Diary: The garden in July 2000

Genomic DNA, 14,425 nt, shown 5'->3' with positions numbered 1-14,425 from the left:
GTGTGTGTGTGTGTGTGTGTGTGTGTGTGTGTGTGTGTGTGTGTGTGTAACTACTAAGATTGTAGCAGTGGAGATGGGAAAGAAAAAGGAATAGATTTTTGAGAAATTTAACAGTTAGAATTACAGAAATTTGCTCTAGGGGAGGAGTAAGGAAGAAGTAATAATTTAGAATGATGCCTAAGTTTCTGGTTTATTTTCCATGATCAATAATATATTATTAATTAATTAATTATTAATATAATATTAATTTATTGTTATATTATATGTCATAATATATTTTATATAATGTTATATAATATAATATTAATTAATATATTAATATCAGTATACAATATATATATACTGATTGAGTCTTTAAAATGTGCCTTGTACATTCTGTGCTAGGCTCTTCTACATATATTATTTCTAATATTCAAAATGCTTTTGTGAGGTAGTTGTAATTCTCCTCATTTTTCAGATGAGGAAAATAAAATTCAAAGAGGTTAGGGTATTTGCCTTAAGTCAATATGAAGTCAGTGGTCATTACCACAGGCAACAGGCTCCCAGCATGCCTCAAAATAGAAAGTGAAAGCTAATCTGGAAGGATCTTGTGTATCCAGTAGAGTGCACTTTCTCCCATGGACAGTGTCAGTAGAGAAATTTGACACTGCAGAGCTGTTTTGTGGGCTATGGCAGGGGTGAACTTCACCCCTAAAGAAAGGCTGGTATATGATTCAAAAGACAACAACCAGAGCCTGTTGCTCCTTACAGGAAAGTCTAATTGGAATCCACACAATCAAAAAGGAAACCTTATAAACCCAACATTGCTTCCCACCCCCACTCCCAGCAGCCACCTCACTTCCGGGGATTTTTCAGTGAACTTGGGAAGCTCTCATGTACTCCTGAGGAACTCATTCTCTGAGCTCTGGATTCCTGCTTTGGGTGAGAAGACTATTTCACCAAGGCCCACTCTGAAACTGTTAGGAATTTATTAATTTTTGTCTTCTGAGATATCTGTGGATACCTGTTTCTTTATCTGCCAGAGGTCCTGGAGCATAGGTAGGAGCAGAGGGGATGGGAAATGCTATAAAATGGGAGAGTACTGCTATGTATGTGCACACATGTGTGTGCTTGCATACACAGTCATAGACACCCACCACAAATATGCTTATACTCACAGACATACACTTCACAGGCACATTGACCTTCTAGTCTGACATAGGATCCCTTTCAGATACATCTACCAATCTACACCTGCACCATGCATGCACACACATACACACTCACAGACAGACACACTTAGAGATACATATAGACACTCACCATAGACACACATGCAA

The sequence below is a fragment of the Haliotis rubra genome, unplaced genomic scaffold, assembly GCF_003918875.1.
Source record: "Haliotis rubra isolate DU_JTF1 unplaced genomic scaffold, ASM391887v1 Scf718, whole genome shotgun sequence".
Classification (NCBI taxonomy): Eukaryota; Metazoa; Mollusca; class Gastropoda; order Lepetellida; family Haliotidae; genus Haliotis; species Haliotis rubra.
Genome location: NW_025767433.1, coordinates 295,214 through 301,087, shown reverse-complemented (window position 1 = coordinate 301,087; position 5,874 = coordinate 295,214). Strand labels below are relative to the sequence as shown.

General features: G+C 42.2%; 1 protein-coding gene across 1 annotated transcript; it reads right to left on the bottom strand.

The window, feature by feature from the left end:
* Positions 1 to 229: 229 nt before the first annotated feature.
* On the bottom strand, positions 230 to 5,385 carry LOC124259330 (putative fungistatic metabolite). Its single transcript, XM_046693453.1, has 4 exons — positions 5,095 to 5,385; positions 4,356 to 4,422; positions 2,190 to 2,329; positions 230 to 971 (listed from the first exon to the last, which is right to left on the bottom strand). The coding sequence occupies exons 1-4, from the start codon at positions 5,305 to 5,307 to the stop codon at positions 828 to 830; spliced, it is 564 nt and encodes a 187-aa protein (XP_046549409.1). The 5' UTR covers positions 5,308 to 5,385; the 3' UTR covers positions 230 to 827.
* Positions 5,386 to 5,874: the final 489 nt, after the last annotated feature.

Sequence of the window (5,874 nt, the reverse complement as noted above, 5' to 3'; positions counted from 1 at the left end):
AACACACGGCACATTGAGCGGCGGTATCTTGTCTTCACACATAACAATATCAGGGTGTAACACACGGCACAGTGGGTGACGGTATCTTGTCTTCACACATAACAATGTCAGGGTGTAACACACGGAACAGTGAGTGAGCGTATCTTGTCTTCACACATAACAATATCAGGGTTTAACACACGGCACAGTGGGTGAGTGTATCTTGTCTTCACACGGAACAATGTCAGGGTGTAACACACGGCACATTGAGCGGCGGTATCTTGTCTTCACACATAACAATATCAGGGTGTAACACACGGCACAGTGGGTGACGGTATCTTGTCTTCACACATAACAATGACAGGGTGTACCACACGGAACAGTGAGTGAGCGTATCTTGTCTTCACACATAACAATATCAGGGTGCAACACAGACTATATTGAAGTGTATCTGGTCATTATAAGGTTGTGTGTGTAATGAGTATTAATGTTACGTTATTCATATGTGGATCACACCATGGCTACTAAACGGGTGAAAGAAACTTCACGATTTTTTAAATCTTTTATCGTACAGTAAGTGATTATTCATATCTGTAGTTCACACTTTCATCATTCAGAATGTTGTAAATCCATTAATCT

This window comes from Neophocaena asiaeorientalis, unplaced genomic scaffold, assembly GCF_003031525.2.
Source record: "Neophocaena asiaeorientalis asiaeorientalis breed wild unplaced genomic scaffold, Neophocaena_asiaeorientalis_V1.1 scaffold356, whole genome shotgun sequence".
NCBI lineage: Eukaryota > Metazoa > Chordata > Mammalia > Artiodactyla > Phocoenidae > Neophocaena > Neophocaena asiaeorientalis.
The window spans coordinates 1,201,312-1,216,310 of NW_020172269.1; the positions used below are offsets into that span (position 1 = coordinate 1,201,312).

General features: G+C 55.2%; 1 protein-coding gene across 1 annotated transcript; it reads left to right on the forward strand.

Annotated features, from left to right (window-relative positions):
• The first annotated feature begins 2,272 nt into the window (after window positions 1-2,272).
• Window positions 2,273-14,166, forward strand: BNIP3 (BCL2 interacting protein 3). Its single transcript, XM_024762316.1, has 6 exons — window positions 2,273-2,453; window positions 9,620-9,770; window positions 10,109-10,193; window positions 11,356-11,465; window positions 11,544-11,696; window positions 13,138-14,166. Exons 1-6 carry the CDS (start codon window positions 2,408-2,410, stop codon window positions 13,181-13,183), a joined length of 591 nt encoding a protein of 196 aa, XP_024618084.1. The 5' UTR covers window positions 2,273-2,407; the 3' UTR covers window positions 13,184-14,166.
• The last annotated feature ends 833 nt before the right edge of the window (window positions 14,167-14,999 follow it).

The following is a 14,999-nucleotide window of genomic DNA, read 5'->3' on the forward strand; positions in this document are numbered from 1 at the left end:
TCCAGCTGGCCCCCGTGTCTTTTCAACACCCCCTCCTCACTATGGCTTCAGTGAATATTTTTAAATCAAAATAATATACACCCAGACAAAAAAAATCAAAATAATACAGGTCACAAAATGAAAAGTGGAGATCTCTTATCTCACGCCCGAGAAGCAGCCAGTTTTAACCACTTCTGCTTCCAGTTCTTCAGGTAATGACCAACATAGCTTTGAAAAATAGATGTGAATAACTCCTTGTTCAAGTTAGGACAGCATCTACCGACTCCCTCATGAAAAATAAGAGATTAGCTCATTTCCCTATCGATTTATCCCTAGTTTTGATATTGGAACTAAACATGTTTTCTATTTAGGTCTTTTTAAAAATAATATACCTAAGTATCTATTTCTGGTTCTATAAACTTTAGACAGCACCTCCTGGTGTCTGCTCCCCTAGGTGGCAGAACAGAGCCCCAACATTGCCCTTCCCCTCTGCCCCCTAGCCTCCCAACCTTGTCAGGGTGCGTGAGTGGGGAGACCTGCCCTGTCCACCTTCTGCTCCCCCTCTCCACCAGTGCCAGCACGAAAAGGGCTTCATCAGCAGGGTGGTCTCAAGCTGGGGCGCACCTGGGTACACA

July 1st and the rather dull and damp weather continues but the garden is looking good. The peony Pink Parfait has been in bloom and together with Lychnis alba, garden pinks Dianthus spp, Canterbury bells and the useful ground covering Pratia angulata. The foxgloves, which have given another excellent display this season, are all but finished. On the 3rd I picked the first bunch of sweet peas. In the house they soon filled the room with their sweet scent; we look forward to picking many more throughout the season. For a few weeks on several evenings near dusk the blackbirds have been making a great commotion. It has ended by a tawny owl being chased from tree to tree around the garden. For several nights there has been a lot of hooting after dark. In the greenhouse on the 6th we have picked the first cucumber of the season. They have a marvellous flavour when fresh and slightly warm from the greenhouse. We try to have them the same time as tomatoes, but this year the cucumbers are ready but not the tomatoes. There are plenty of green tomatoes but they are not ripening. They we planted a little late and the weather has been both dull and cold. The small-fruited Gardeners Delight is fine, but tomatoes on several plants of the larger Cumulus and the very large continental type Super Marmande plants have blossom end rot. I have seen this occasionally in previous years on the continental type but not as extensive as this year. It is a physiological disorder associated with the conditions under which the plants are growing. Possible causes include water balance, temperature and calcium deficiency. It tends to be more prevalent in tomatoes grown in bags although it occurs also in soil grown plants. We did have a very hot day on the 18th June when the temperature reached 29.0C and the humidity dipped to 46%. The next day I noticed a little leaf scorch on the topmost leaves near the glass. A dry atmosphere in a greenhouse at night can also cause the problem. The odd thing about it is that the Gardeners Delight are unaffected as are individual plants of the other varieties. There is no pattern to the distribution of affected plants and in some bags one plant is affected while the other is not. What ever caused it the result is that the crop, which was looking very good, will be considerably reduced. On the vegetable plot I worked-in a liberal quantity of Marshalls' Organic Extra (with added seaweed) manure on the last as yet unplanted area. We have been using this manure for several years; it is good for everything in the garden from potatoes to roses. It has the advantage of being concentrated, but light in weight. Two 2 rows of the leek Giant Winter were then planted. These were raised in the greenhouse in a seed tray and are already about 10-12 cm tall. I pick out the best plants, trim the roots back to 1-2 cm long and drop them into a hole (about 3cm wide by 6 cm deep) made in the soil with the broken handle of a small spade. After planting a liberal watering washes soil into the hole, nothing else need be done but watch them grow. Also planted out were 2 rows of purple sprouting broccoli, raised in modules. There was just room for 2 rows of lettuce, but this time the seed will be sown directly into the soil. Germination of lettuce seed is more difficult at the higher temperatures in the greenhouse during the summer. I sowed a row of Little Gem and a mixed row of Salad Bowl varieties. The vegetable plot is now fully planted. Not a square inch to spare. Since giving up one of the plots it has been a job to fit everything in, and one or two crops have had to be left out. Things we used to grow included rows of onions, beetroots and parsnips.